TWIN BROOKS ANTIQUES AND COLLECTIBLES <B>NEWSLETTER ARCHIVES</B>

Newsletter #106

November 18, 1999

Greetings Accumulators!

It's pretty nippy in the Big Apple. Since we've had very mild winters these past two years, perhaps we're in for a bitter one this time around.

FROM THE DEPARTMENT OF TURNING LITTLE KIDS INTO FANATICS
It seems the Pokemon craze is crazier than we thought. When the new Pokemon movie opened, Warner Bros. came up with a neat promotional gimmick. For every ticket purchased, the bearer got a Pokemon card. Well, the response was so tremendous (they sold 52 million dollars worth of tickets in the first week), theatres soon ran out of cards, and Warner Brothers had to establish a ticket stub mail-in program, along with an 800 telephone number, to avoid disappointing millions of children.

Meanwhile at Burger King, whose franchisees were offering Pokemon toys with kid's meals, supplies were exhausted almost immediately. Burger King says they're working hard to replenish as soon as possible (they say they're even chartering cargo planes to bring in more toys), but they claim that at least part of the shortage is due to collectors who are hoarding the toys, thus preventing the children from getting any.

And on the school front, it seems that Pokemon has turned some kids into little criminals. Reports abound of rifled backpacks and cards missing from friends' homes.

This brings to mind some earlier crazes. At least when it was Cabbage Patch Kids or Tickle Me Elmo, it was only the parents who were behaving like idiots.

JUST IN THE NICK OF TIME DEPARTMENT
There's an entertainment website and the people there are as unnerved as I am by all this Pokemon mass hysteria. The site, TheThreshold.com has a new show, called "Pokemon Must Be Destroyed". Every day, they kill a Pokemon in a new creative way. Today's episode was called "Dig It". To view the violence, go to http://www.thethreshold.com.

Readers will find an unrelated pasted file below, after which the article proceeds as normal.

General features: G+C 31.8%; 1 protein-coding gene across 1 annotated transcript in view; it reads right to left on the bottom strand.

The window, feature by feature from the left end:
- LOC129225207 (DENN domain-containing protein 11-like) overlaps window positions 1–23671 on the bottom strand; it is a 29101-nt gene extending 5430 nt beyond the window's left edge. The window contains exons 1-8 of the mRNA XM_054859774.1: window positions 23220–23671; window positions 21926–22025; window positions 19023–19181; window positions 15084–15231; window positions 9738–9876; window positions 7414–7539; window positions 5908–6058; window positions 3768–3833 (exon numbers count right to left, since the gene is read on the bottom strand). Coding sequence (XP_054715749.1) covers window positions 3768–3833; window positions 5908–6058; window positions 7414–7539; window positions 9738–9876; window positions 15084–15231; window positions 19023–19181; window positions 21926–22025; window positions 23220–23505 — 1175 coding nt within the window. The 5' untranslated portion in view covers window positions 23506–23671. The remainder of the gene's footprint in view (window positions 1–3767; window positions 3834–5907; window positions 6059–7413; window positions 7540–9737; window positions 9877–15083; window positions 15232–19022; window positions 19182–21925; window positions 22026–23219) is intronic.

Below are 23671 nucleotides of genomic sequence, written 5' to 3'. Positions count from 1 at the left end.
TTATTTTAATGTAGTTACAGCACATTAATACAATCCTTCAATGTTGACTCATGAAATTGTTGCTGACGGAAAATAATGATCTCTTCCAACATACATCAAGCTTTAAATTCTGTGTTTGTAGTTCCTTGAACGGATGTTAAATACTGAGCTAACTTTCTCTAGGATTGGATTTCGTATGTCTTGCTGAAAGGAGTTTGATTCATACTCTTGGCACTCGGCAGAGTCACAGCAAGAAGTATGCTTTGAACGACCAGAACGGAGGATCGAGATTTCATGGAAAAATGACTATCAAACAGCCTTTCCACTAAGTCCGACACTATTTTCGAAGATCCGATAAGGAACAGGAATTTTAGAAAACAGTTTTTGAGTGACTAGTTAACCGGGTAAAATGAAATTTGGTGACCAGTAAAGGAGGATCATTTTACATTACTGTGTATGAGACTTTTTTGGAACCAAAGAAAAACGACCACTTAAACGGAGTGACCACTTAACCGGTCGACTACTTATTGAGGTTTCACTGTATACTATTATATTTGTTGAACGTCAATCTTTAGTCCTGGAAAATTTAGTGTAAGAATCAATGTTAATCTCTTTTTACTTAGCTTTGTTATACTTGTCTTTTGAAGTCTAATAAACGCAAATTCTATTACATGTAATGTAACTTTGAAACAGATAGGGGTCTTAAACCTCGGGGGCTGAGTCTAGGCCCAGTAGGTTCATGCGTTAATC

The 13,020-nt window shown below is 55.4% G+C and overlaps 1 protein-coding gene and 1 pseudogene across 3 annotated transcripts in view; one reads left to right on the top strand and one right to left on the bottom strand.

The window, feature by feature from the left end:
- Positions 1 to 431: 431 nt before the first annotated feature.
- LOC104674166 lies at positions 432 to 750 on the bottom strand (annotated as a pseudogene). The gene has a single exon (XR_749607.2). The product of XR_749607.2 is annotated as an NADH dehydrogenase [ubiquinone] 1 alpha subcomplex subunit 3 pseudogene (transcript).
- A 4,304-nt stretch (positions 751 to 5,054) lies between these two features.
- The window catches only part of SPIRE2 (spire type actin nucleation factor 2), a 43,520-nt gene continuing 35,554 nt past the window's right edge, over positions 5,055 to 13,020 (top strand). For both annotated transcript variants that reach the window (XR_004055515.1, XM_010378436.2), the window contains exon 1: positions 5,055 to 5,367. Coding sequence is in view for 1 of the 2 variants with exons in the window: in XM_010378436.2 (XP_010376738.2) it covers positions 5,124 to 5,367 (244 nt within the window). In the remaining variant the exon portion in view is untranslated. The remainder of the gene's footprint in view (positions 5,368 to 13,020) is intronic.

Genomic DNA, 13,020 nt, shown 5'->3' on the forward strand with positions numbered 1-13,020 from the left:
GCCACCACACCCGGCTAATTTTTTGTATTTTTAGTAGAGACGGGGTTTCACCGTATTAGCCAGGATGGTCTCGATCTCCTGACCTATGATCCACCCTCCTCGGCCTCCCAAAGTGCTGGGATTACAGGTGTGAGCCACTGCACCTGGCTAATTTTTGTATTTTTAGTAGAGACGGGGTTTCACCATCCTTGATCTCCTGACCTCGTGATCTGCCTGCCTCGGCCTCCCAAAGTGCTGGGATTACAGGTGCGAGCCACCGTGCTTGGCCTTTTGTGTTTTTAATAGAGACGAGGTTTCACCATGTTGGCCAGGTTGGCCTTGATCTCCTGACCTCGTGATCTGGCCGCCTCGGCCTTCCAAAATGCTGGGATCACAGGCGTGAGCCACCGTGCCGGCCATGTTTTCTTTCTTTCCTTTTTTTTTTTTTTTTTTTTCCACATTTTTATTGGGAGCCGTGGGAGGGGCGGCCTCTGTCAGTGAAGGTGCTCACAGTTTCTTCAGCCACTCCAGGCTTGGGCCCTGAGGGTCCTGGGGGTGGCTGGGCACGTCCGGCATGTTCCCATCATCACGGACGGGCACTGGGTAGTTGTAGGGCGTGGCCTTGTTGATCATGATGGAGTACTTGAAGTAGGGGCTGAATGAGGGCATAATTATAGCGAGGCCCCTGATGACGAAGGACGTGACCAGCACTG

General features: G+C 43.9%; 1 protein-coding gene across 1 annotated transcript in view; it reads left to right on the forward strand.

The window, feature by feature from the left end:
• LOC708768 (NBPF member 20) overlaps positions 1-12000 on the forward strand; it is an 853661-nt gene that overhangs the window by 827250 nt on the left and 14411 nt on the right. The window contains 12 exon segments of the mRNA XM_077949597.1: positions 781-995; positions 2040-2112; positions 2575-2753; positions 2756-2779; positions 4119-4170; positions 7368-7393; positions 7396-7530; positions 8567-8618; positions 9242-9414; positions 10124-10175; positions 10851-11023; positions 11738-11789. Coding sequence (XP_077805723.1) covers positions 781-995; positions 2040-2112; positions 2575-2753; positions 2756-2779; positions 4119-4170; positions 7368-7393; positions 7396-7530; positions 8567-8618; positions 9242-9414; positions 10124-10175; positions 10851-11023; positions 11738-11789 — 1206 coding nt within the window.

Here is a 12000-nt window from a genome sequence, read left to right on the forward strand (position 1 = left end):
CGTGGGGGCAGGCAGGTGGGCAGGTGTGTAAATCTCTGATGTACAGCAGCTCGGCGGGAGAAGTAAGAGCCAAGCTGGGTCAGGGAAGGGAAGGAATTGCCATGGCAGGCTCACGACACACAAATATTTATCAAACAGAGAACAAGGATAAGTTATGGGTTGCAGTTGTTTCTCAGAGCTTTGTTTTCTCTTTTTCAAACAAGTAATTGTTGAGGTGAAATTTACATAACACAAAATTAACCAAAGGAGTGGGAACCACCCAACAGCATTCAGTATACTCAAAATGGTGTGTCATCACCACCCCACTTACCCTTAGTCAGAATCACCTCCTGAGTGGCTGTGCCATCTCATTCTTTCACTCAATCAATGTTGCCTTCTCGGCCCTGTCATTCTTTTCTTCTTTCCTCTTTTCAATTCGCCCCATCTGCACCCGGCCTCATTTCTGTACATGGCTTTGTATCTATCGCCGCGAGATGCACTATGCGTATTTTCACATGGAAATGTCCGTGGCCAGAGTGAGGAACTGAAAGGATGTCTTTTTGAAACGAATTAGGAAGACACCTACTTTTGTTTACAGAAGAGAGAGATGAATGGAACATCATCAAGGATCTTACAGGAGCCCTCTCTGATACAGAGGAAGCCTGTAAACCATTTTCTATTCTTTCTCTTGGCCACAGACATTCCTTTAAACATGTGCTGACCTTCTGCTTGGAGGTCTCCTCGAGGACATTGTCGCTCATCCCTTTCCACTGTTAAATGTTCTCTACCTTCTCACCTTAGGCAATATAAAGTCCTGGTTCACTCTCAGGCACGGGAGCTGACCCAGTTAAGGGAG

Ahoy There!
The greatest American maritime disaster ever (no it wasn't your Cousin Seymour's attempt to change seats with your portly Aunt Sadie in a canoe on the lake at Camp Wappanoksack on Visiting day) took place when the SS Central America sank in 1857 off the South Carolina coast. All 425 people aboard perished. The ship was carrying some of the gold from the California gold rush and for 132 years, the gold bars and coins remained at the bottom of the sea. Finally, they were salvaged, and are now being auctioned on the Internet by Sotheby's. The auction will take place on December 8th and 9th at Amazon.com. The largest of the gold bars weighs - get this - 41 pounds!

Well, Accumulators, this is one week when I'm keeping my promise about a short newsletter. Lots to do. Hope you enjoy your weekend. See you next week. Happy Hunting!

Best,
Judith

1999 Judith Katz-Schwartz. All rights reserved.
Antiques and Collectibles Newsletter #106
U.S. Library of Congress
ISSN 1520-4464

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1999 Judith Katz-Schwartz. All rights reserved.